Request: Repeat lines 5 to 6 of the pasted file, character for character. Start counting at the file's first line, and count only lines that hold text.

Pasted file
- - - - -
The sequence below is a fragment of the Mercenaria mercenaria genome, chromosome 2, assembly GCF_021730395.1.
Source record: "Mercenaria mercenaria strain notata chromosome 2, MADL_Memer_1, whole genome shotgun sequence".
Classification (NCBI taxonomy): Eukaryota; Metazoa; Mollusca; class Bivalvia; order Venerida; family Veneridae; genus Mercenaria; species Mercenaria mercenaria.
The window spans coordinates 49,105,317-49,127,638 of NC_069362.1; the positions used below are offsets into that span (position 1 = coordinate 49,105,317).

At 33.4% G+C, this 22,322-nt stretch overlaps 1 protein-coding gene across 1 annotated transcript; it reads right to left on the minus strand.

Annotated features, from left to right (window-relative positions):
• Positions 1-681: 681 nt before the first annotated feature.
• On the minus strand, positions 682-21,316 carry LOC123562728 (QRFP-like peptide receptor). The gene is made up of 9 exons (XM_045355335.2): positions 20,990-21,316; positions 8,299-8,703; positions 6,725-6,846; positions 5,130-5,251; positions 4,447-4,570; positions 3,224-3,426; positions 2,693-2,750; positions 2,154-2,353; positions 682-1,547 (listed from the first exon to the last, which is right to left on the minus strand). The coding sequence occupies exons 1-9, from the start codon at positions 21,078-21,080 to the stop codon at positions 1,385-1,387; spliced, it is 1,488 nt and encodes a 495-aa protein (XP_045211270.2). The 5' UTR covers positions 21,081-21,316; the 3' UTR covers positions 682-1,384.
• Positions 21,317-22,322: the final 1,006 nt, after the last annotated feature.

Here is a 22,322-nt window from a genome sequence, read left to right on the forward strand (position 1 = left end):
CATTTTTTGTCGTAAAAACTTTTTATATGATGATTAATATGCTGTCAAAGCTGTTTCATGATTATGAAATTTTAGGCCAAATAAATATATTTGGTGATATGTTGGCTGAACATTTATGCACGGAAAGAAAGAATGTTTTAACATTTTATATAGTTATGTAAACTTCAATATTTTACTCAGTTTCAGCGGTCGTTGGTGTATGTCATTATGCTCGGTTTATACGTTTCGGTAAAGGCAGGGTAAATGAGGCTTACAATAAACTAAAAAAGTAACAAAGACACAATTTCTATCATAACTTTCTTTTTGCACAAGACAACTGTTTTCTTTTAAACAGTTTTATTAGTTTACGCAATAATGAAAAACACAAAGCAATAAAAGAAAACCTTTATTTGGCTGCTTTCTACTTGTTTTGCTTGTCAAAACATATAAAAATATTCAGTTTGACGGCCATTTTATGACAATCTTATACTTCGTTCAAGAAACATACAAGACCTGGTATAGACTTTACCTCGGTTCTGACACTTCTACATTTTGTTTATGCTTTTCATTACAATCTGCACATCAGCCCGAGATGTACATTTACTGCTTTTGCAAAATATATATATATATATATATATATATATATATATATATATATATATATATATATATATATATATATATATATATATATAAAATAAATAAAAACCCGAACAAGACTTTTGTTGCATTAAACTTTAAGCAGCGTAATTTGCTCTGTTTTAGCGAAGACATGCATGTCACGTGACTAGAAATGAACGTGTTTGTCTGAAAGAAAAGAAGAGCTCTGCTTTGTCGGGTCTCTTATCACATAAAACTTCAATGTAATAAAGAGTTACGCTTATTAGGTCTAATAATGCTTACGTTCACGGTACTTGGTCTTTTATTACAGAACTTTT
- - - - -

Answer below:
At 33.4% G+C, this 22,322-nt stretch overlaps 1 protein-coding gene across 1 annotated transcript; it reads right to left on the minus strand.

Annotated features, from left to right (window-relative positions):